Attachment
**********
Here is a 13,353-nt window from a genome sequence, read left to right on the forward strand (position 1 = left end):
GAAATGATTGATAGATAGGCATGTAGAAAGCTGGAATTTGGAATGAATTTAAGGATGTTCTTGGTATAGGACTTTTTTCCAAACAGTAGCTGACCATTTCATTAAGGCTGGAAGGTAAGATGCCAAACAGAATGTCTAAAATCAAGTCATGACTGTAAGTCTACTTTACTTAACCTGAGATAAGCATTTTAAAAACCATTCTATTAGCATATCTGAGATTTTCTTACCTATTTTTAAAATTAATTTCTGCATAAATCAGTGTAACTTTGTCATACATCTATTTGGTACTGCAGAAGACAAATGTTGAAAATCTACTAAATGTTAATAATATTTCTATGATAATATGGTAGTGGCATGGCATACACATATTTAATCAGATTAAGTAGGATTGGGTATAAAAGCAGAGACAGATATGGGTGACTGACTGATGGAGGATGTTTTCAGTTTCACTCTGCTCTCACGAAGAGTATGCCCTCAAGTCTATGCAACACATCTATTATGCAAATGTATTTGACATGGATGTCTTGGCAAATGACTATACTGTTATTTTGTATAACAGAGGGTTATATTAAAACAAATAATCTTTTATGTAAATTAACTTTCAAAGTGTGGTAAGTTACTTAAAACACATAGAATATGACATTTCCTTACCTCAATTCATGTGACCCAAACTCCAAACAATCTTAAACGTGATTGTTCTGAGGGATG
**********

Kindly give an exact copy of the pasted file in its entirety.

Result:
Here is a 13,353-nt window from a genome sequence, read left to right on the forward strand (position 1 = left end):
GAAATGATTGATAGATAGGCATGTAGAAAGCTGGAATTTGGAATGAATTTAAGGATGTTCTTGGTATAGGACTTTTTTCCAAACAGTAGCTGACCATTTCATTAAGGCTGGAAGGTAAGATGCCAAACAGAATGTCTAAAATCAAGTCATGACTGTAAGTCTACTTTACTTAACCTGAGATAAGCATTTTAAAAACCATTCTATTAGCATATCTGAGATTTTCTTACCTATTTTTAAAATTAATTTCTGCATAAATCAGTGTAACTTTGTCATACATCTATTTGGTACTGCAGAAGACAAATGTTGAAAATCTACTAAATGTTAATAATATTTCTATGATAATATGGTAGTGGCATGGCATACACATATTTAATCAGATTAAGTAGGATTGGGTATAAAAGCAGAGACAGATATGGGTGACTGACTGATGGAGGATGTTTTCAGTTTCACTCTGCTCTCACGAAGAGTATGCCCTCAAGTCTATGCAACACATCTATTATGCAAATGTATTTGACATGGATGTCTTGGCAAATGACTATACTGTTATTTTGTATAACAGAGGGTTATATTAAAACAAATAATCTTTTATGTAAATTAACTTTCAAAGTGTGGTAAGTTACTTAAAACACATAGAATATGACATTTCCTTACCTCAATTCATGTGACCCAAACTCCAAACAATCTTAAACGTGATTGTTCTGAGGGATG